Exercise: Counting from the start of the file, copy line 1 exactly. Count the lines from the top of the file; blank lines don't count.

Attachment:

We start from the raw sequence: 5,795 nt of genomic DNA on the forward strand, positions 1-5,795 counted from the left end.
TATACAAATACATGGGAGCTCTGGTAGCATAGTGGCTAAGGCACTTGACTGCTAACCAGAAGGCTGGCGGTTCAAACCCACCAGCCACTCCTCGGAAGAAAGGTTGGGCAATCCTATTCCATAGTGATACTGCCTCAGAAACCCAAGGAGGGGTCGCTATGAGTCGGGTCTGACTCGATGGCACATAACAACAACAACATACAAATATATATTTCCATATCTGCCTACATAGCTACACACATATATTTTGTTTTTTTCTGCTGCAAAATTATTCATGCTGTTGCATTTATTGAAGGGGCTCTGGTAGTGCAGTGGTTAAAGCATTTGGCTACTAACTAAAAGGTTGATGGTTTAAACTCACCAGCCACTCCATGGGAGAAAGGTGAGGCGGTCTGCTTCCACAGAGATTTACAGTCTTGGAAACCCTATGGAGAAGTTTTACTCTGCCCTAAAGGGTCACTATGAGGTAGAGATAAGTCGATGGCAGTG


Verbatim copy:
We start from the raw sequence: 5,795 nt of genomic DNA on the forward strand, positions 1-5,795 counted from the left end.